The present invention discloses an apparatus for waking an individual in a manner that promotes their well being. The apparatus comprises: (a) a detection system that measures at least one parameter correlated to the individual's sleep level; and (b) a controller, which controls the introduction of stimulus at a stimulus introduction time and, using the measured parameter as an input, controls the stimulus intensity experienced by the individual. In this manner, the apparatus is able to wake the individual gradually over a period of time between the stimulus introduction time and a final wakeup time, preferably substantially close to the final wakeup time.
The intensity of each stimulus may be independently controlled.
The parameter measured by the detection system may be motion of the individual and the detection system may comprise either an ultrasonic motion detector or an infrared motion detector.
The parameter measured by the detection system may be one or more of, motion, brain waves, skin potential, skin resistance, muscle tone, eye movement, heart rate and breathing rate of the individual.
The apparatus may further comprise a user interface with an input mechanism (for receiving input from the individual) and an output mechanism (for communicating information to the individual).
The input mechanism may be any one or more of: a voice recognition system, a keypad, a touch screen interface, a remote control device and a plurality of buttons and switches. The output mechanism may be one or more of: a liquid crystal display, a light emitting diode display, an analog clock display, a plasma screen display, a cathode ray tube display, an audio output device and a plurality of switch and button indicators.
The types of information input by the user via the input mechanism and reflected to the user via the output mechanism may include: the final wakeup time, the particular set of stimuli desired, the relative intensity of each stimulus selected, the stimulus introduction time, the actual time, the date, a status as to whether the apparatus is armed or unarmed, the individual's personal sleep sensitivity level, the individual's recent sleep history, an ambient stimulus level in the individual's sleeping environment and a seasonal amount of daylight.
The introduced stimulus may be one or more of; a heat stimulus, a light stimulus, a sound stimulus, an olfactory stimulus and a tactile stimulus.
Another aspect of the present invention involves a method of waking an individual in a manner that promotes the individual's well being. The method comprises several steps including: (a) setting the system with a desired final wakeup time; (b) measuring at least one parameter correlated to the individual's sleep level; (c) introducing stimulus to the individual's sleeping environment at a stimulus introduction time; and (d) using the measured parameter to control the introduced stimulus intensity, so as to wake the individual gradually over a period of time between the stimulus introduction time and the final wakeup time, preferably substantially close to the final wakeup time.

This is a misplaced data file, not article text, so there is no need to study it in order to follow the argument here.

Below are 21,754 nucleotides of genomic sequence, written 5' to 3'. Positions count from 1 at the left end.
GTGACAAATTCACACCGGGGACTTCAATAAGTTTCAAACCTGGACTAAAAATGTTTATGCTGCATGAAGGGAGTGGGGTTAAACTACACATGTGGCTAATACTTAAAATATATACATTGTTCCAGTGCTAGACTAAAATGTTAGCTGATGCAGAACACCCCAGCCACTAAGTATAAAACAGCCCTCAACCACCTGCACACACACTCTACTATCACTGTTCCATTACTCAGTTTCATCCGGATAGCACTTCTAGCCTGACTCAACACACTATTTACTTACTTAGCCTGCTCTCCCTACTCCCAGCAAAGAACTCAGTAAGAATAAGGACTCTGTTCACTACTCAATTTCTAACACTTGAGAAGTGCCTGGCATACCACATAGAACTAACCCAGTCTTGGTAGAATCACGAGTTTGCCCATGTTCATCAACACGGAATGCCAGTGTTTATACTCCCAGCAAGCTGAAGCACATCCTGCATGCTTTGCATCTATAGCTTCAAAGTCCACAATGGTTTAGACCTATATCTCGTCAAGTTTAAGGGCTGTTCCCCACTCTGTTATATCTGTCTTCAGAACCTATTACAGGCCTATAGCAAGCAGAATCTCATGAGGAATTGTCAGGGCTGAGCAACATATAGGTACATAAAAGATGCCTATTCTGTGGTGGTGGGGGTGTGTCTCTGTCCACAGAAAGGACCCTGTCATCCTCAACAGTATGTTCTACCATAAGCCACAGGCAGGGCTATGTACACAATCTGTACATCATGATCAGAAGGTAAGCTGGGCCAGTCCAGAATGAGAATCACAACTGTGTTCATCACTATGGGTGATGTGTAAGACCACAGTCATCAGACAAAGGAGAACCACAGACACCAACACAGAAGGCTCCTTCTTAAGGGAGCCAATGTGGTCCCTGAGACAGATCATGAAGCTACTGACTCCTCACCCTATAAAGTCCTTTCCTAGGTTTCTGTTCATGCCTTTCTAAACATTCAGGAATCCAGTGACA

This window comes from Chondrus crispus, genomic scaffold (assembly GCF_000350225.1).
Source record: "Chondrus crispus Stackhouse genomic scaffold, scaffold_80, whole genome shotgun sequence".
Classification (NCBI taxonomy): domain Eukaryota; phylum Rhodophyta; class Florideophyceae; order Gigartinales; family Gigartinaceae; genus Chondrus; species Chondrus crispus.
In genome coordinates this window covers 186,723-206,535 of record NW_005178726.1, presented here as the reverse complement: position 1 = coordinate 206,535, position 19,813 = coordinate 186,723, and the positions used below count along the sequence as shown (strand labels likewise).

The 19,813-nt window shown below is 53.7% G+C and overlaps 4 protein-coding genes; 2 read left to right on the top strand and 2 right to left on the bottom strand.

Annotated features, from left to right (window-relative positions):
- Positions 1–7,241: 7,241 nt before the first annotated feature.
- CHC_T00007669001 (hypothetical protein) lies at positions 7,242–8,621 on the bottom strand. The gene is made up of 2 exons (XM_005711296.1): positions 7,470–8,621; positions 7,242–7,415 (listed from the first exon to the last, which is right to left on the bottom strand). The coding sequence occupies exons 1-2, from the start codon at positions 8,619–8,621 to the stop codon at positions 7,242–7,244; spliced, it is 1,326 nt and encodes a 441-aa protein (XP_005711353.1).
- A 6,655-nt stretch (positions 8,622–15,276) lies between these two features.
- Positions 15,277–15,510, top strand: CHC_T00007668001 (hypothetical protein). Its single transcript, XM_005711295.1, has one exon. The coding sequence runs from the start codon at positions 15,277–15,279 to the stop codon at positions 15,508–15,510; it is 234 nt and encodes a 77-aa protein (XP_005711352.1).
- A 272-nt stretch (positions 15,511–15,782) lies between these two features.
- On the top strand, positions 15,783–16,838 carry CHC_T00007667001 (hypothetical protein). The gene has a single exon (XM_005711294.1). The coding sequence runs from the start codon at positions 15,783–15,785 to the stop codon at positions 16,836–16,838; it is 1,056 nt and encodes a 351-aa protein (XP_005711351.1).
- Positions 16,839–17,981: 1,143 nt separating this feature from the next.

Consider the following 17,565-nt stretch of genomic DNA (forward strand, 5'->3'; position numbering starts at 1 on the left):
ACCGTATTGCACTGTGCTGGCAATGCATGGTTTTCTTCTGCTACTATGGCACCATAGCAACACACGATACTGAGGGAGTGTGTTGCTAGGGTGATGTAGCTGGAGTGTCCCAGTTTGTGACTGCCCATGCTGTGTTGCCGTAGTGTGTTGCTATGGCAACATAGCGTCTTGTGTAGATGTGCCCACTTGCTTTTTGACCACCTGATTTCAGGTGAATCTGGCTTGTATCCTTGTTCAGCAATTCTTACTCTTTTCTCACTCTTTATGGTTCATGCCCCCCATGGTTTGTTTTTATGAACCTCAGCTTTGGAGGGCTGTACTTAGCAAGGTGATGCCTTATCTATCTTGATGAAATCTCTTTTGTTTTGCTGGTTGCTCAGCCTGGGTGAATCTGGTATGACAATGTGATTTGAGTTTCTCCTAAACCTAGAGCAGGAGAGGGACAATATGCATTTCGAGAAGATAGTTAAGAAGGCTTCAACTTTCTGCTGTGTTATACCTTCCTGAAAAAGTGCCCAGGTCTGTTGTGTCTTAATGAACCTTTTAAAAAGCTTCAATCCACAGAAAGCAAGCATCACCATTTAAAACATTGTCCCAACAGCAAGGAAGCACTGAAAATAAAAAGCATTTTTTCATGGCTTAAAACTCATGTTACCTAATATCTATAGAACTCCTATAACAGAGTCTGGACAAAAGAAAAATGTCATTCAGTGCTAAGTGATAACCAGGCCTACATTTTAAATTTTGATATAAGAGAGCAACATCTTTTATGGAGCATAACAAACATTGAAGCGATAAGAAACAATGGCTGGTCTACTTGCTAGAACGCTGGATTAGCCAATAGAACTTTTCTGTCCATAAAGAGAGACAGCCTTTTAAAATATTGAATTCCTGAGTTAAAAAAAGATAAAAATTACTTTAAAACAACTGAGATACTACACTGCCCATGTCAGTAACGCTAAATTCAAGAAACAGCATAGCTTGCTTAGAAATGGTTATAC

As a part of the process of controlling the stimulus intensity experienced by the individual, the parameter measured by the detection system may be input to the controller at least once, or continuously at a particular high frequency. A feedback loop may be used.
Further advantages of the invention will become apparent when considering the drawings in conjunction with the detailed description.
Controller 12 is linked to a system clock 14. Preferably, the system clock 14 comprises an oscillating crystal or other time keeping means that is easily incorporated into an embedded system circuit. However, the invention does rot depend on the manner in which the system clock 14 operates. Other sources of timing information and variations of the system clock 14 include: radio receivers operative to receive broadcast time data, microprocessor firmware clocks (i.e. which may be internal to the controller 12), integrated circuit clocks and mechanical clocks. When a user (not shown in
One possible embodiment of the user interface 11 is depicted in FIG. 2. In general, the user interface 11 contains an input mechanism 23, through which the user provides instructions to the waking system 10, and an output mechanism 22, through which the user tells the time date and receives information about the system status and any personal options. In the preferred embodiment of the user interface 11, the user provides input information and instructions to the waking system 10 via a voice recognition input system 23 (depicted as a microphone input in
As mentioned above, user input information includes the actual time and date (which are reflected on the user clock 21), except in cases where the system clock 14 is operative to receive broadcast time data. Other input information may include: (i) an alarm on/off switch; (ii) a desired final waking time (i.e. the time that the user must be awake); and (iii) a stimulus introduction time (i.e. the point in time, prior to the final waking time, at which the introduction of stimulus starts).